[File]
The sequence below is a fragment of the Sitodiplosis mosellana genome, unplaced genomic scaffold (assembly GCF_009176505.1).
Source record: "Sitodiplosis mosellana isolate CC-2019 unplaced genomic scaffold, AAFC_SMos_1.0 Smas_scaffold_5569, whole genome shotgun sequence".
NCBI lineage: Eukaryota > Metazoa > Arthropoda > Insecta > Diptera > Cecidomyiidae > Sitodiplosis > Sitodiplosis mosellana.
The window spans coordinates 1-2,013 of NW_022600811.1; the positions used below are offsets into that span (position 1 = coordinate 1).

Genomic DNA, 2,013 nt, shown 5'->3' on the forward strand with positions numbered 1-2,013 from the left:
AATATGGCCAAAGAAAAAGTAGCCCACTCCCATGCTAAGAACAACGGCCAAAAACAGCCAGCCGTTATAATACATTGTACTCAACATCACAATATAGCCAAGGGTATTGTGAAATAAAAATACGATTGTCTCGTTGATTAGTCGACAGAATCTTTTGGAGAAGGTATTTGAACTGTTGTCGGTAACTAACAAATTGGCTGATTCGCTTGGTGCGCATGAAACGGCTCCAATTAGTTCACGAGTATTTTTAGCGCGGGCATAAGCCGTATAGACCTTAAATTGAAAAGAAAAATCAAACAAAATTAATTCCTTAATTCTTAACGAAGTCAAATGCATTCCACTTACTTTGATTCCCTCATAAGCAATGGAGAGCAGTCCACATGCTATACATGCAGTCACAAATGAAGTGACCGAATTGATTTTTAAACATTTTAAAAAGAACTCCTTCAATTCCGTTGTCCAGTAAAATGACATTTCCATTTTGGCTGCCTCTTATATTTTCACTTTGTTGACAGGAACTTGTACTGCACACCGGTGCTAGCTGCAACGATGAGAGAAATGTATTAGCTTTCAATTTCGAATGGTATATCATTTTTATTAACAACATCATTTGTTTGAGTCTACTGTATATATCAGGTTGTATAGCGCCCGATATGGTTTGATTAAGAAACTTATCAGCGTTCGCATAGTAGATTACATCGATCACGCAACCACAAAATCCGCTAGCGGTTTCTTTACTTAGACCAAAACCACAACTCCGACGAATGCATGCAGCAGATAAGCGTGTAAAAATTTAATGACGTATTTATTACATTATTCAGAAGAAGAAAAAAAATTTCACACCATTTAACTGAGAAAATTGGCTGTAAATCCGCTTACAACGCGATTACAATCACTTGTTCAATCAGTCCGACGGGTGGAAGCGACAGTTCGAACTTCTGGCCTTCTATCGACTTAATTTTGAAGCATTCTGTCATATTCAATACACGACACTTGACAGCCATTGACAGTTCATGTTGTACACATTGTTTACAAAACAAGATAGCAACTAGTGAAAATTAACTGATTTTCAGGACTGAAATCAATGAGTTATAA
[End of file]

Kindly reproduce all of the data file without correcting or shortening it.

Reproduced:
The sequence below is a fragment of the Sitodiplosis mosellana genome, unplaced genomic scaffold (assembly GCF_009176505.1).
Source record: "Sitodiplosis mosellana isolate CC-2019 unplaced genomic scaffold, AAFC_SMos_1.0 Smas_scaffold_5569, whole genome shotgun sequence".
NCBI lineage: Eukaryota > Metazoa > Arthropoda > Insecta > Diptera > Cecidomyiidae > Sitodiplosis > Sitodiplosis mosellana.
The window spans coordinates 1-2,013 of NW_022600811.1; the positions used below are offsets into that span (position 1 = coordinate 1).

Genomic DNA, 2,013 nt, shown 5'->3' on the forward strand with positions numbered 1-2,013 from the left:
AATATGGCCAAAGAAAAAGTAGCCCACTCCCATGCTAAGAACAACGGCCAAAAACAGCCAGCCGTTATAATACATTGTACTCAACATCACAATATAGCCAAGGGTATTGTGAAATAAAAATACGATTGTCTCGTTGATTAGTCGACAGAATCTTTTGGAGAAGGTATTTGAACTGTTGTCGGTAACTAACAAATTGGCTGATTCGCTTGGTGCGCATGAAACGGCTCCAATTAGTTCACGAGTATTTTTAGCGCGGGCATAAGCCGTATAGACCTTAAATTGAAAAGAAAAATCAAACAAAATTAATTCCTTAATTCTTAACGAAGTCAAATGCATTCCACTTACTTTGATTCCCTCATAAGCAATGGAGAGCAGTCCACATGCTATACATGCAGTCACAAATGAAGTGACCGAATTGATTTTTAAACATTTTAAAAAGAACTCCTTCAATTCCGTTGTCCAGTAAAATGACATTTCCATTTTGGCTGCCTCTTATATTTTCACTTTGTTGACAGGAACTTGTACTGCACACCGGTGCTAGCTGCAACGATGAGAGAAATGTATTAGCTTTCAATTTCGAATGGTATATCATTTTTATTAACAACATCATTTGTTTGAGTCTACTGTATATATCAGGTTGTATAGCGCCCGATATGGTTTGATTAAGAAACTTATCAGCGTTCGCATAGTAGATTACATCGATCACGCAACCACAAAATCCGCTAGCGGTTTCTTTACTTAGACCAAAACCACAACTCCGACGAATGCATGCAGCAGATAAGCGTGTAAAAATTTAATGACGTATTTATTACATTATTCAGAAGAAGAAAAAAAATTTCACACCATTTAACTGAGAAAATTGGCTGTAAATCCGCTTACAACGCGATTACAATCACTTGTTCAATCAGTCCGACGGGTGGAAGCGACAGTTCGAACTTCTGGCCTTCTATCGACTTAATTTTGAAGCATTCTGTCATATTCAATACACGACACTTGACAGCCATTGACAGTTCATGTTGTACACATTGTTTACAAAACAAGATAGCAACTAGTGAAAATTAACTGATTTTCAGGACTGAAATCAATGAGTTATAA